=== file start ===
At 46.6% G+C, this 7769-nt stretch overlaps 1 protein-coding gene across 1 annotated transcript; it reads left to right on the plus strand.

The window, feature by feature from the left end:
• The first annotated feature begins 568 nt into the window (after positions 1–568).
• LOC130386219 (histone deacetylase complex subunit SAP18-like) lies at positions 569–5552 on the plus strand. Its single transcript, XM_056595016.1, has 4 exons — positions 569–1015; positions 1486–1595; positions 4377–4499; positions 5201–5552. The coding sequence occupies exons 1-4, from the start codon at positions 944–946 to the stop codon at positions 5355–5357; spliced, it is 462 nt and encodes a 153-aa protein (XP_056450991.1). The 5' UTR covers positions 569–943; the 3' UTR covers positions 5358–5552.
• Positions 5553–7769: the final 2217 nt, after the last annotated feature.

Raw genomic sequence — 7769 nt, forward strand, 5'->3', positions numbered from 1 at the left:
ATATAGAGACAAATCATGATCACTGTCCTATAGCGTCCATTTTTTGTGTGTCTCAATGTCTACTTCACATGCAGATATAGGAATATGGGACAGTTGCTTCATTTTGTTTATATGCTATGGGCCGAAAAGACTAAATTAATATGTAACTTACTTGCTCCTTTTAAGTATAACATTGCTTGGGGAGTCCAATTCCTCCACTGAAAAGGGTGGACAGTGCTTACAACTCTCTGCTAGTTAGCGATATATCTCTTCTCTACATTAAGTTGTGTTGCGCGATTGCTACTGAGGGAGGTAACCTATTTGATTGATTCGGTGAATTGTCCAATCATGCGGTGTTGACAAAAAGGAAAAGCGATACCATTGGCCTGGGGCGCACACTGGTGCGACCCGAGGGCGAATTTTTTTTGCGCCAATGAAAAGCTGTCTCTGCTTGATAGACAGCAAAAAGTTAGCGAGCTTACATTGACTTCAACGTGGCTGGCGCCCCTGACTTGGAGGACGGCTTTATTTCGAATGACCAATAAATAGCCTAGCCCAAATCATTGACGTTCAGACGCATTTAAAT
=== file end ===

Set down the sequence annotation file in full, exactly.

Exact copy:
At 46.6% G+C, this 7769-nt stretch overlaps 1 protein-coding gene across 1 annotated transcript; it reads left to right on the plus strand.

The window, feature by feature from the left end:
• The first annotated feature begins 568 nt into the window (after positions 1–568).
• LOC130386219 (histone deacetylase complex subunit SAP18-like) lies at positions 569–5552 on the plus strand. Its single transcript, XM_056595016.1, has 4 exons — positions 569–1015; positions 1486–1595; positions 4377–4499; positions 5201–5552. The coding sequence occupies exons 1-4, from the start codon at positions 944–946 to the stop codon at positions 5355–5357; spliced, it is 462 nt and encodes a 153-aa protein (XP_056450991.1). The 5' UTR covers positions 569–943; the 3' UTR covers positions 5358–5552.
• Positions 5553–7769: the final 2217 nt, after the last annotated feature.

Raw genomic sequence — 7769 nt, forward strand, 5'->3', positions numbered from 1 at the left:
ATATAGAGACAAATCATGATCACTGTCCTATAGCGTCCATTTTTTGTGTGTCTCAATGTCTACTTCACATGCAGATATAGGAATATGGGACAGTTGCTTCATTTTGTTTATATGCTATGGGCCGAAAAGACTAAATTAATATGTAACTTACTTGCTCCTTTTAAGTATAACATTGCTTGGGGAGTCCAATTCCTCCACTGAAAAGGGTGGACAGTGCTTACAACTCTCTGCTAGTTAGCGATATATCTCTTCTCTACATTAAGTTGTGTTGCGCGATTGCTACTGAGGGAGGTAACCTATTTGATTGATTCGGTGAATTGTCCAATCATGCGGTGTTGACAAAAAGGAAAAGCGATACCATTGGCCTGGGGCGCACACTGGTGCGACCCGAGGGCGAATTTTTTTTGCGCCAATGAAAAGCTGTCTCTGCTTGATAGACAGCAAAAAGTTAGCGAGCTTACATTGACTTCAACGTGGCTGGCGCCCCTGACTTGGAGGACGGCTTTATTTCGAATGACCAATAAATAGCCTAGCCCAAATCATTGACGTTCAGACGCATTTAAAT